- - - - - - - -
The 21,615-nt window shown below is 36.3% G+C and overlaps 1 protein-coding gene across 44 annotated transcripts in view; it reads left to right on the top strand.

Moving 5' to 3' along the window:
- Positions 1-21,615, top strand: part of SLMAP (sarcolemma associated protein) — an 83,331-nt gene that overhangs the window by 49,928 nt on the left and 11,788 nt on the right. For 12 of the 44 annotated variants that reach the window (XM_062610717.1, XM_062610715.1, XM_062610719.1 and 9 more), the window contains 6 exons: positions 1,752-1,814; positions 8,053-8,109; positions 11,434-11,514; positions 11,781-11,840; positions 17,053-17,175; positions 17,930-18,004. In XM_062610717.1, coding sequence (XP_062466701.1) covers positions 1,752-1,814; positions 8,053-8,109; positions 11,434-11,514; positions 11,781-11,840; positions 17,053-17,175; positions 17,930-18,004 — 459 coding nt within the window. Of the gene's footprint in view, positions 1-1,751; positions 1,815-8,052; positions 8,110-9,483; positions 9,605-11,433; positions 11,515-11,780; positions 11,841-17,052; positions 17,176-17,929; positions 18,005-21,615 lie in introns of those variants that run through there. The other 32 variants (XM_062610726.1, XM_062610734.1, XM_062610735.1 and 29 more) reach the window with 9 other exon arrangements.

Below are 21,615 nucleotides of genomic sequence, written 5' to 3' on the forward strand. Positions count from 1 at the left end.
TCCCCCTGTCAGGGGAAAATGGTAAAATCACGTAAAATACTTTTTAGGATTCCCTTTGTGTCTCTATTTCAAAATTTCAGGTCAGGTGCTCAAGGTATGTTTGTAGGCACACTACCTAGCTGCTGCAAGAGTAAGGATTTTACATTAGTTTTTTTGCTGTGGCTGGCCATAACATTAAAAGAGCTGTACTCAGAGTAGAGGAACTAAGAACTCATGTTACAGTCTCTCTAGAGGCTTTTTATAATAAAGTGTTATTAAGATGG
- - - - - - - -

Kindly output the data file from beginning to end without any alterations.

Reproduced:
The 21,615-nt window shown below is 36.3% G+C and overlaps 1 protein-coding gene across 44 annotated transcripts in view; it reads left to right on the top strand.

Moving 5' to 3' along the window:
- Positions 1-21,615, top strand: part of SLMAP (sarcolemma associated protein) — an 83,331-nt gene that overhangs the window by 49,928 nt on the left and 11,788 nt on the right. For 12 of the 44 annotated variants that reach the window (XM_062610717.1, XM_062610715.1, XM_062610719.1 and 9 more), the window contains 6 exons: positions 1,752-1,814; positions 8,053-8,109; positions 11,434-11,514; positions 11,781-11,840; positions 17,053-17,175; positions 17,930-18,004. In XM_062610717.1, coding sequence (XP_062466701.1) covers positions 1,752-1,814; positions 8,053-8,109; positions 11,434-11,514; positions 11,781-11,840; positions 17,053-17,175; positions 17,930-18,004 — 459 coding nt within the window. Of the gene's footprint in view, positions 1-1,751; positions 1,815-8,052; positions 8,110-9,483; positions 9,605-11,433; positions 11,515-11,780; positions 11,841-17,052; positions 17,176-17,929; positions 18,005-21,615 lie in introns of those variants that run through there. The other 32 variants (XM_062610726.1, XM_062610734.1, XM_062610735.1 and 29 more) reach the window with 9 other exon arrangements.

Below are 21,615 nucleotides of genomic sequence, written 5' to 3' on the forward strand. Positions count from 1 at the left end.
TCCCCCTGTCAGGGGAAAATGGTAAAATCACGTAAAATACTTTTTAGGATTCCCTTTGTGTCTCTATTTCAAAATTTCAGGTCAGGTGCTCAAGGTATGTTTGTAGGCACACTACCTAGCTGCTGCAAGAGTAAGGATTTTACATTAGTTTTTTTGCTGTGGCTGGCCATAACATTAAAAGAGCTGTACTCAGAGTAGAGGAACTAAGAACTCATGTTACAGTCTCTCTAGAGGCTTTTTATAATAAAGTGTTATTAAGATGG